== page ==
Avoiding backup nightmares with data backup reports


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Controlling cost is a huge concern in backup environments, and media is one area that's of particular concern. This chart helps gauge efficient usage of tape media.

Source: GlassHouse Technologies
Acommon IT manager's nightmare: A critical production database has become corrupt and must be recovered. You turn to your first line of defense--your business continuance mirrored volumes, but alas, the corruption predates the split times. You swallow hard, and your pulse quickens. You must now turn to your fail-safe solution--your nightly backup. You launch the client recovery GUI for your backup application, and begin searching for the volume to restore. Beads of sweat form on your forehead. Your heart begins to pound. You can't find this volume in last night's backup list. You search through the backup history, only to discover that the most recent backup of this volume is more than two months old. You seriously consider your resignation as you ponder explaining this to executive management tomorrow.

In our backup practice, it isn't uncommon to hear of failed recovery attempts of critical data. The problems can range from low-level technical glitches to serious omissions and operational breakdowns that lead to nightmare scenarios. However, the conversation ultimately concludes with the same plea for help: "How can I have confidence that I can recover my data?"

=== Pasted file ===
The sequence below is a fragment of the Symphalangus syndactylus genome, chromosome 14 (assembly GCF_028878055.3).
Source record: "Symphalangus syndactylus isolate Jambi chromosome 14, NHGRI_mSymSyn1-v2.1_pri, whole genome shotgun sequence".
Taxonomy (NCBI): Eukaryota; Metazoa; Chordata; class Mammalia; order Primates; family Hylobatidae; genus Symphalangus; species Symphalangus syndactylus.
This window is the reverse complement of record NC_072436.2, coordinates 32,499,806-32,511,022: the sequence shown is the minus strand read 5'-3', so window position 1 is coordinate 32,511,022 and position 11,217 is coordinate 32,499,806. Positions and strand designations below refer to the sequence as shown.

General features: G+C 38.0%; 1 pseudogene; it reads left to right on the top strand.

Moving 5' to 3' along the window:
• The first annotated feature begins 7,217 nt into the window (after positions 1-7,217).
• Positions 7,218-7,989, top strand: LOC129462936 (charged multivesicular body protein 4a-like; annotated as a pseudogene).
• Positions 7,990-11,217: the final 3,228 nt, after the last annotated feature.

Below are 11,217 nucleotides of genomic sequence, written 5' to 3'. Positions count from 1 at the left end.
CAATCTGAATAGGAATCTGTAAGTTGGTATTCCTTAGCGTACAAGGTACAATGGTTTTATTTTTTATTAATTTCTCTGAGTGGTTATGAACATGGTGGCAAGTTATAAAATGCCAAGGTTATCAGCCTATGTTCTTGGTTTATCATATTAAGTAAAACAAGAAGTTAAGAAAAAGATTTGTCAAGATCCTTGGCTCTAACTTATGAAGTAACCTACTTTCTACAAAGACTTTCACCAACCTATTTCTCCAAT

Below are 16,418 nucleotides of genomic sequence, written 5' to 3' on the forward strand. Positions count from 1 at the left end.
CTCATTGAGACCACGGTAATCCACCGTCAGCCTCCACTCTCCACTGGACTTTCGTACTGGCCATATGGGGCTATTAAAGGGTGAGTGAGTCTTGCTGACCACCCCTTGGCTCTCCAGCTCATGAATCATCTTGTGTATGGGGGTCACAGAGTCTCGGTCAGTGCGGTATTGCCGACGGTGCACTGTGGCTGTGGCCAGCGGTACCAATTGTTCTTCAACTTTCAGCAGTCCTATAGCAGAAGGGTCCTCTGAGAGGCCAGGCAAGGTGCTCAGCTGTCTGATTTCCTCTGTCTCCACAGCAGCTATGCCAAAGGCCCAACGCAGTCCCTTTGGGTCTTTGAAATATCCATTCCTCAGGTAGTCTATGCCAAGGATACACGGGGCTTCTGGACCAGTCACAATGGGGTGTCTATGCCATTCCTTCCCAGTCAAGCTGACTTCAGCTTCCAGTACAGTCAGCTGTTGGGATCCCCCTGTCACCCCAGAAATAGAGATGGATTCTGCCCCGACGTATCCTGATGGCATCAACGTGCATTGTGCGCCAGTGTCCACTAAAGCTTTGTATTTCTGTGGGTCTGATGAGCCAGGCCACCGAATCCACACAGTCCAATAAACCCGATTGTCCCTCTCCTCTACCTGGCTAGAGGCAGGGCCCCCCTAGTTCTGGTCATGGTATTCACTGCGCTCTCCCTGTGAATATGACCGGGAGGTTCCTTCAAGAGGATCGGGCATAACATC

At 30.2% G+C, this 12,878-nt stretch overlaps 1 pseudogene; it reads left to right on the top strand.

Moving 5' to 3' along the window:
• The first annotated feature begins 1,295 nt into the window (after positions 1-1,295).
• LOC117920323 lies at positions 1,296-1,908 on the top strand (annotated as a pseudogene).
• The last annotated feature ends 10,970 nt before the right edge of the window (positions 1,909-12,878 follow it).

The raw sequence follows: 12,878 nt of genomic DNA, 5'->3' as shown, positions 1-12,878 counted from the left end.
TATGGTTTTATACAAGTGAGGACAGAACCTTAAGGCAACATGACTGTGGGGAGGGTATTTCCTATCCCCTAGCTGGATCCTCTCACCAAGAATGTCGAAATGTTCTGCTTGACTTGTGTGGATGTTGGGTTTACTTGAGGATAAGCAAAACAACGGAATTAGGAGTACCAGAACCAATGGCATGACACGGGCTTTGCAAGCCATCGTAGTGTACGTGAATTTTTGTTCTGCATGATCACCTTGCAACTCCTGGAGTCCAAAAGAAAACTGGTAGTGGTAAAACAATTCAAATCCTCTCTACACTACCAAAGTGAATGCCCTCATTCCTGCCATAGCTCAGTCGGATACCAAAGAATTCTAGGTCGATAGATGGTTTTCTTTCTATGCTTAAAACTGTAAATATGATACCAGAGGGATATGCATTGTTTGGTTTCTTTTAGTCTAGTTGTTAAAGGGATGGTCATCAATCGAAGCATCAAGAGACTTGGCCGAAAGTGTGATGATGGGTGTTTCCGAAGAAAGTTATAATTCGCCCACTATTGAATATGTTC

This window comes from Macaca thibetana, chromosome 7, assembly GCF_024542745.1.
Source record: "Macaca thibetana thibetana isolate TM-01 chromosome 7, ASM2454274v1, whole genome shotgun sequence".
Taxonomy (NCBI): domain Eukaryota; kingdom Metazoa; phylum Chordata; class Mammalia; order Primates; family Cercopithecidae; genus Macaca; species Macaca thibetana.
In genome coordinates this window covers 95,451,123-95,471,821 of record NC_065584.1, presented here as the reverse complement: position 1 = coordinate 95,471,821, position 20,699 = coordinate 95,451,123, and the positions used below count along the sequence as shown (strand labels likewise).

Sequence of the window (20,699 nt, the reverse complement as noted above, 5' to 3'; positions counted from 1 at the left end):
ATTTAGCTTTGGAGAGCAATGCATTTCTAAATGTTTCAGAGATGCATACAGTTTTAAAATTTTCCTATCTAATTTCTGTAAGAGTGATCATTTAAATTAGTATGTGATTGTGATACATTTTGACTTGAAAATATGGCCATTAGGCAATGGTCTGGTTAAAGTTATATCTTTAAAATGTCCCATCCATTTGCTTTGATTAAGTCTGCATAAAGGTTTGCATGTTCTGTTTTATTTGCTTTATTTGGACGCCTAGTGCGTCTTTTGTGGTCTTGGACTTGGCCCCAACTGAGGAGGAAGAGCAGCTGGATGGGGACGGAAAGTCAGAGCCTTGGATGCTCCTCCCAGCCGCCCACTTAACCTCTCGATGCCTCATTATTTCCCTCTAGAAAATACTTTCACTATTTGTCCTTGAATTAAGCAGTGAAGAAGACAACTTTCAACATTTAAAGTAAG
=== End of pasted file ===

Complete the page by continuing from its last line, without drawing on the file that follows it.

The first step is to have detailed backup metrics and reporting about the data. Too often, backups lack one of the fundamental elements of any quality control process--feedback. If you have clearly defined policies for data management, how do you know those policies are being carried out? If you have established SLAs with users, how do you or your users know if these SLAs are being met? How do you know that your backup infrastructure can support foreseen (and unforeseen) growth? Where exactly is your data? Is it safe? Can it be recovered? When the CIO asks you to guarantee the recoverability of critical corporate data, can you make that promise--without blinking?

This was first published in September 2003

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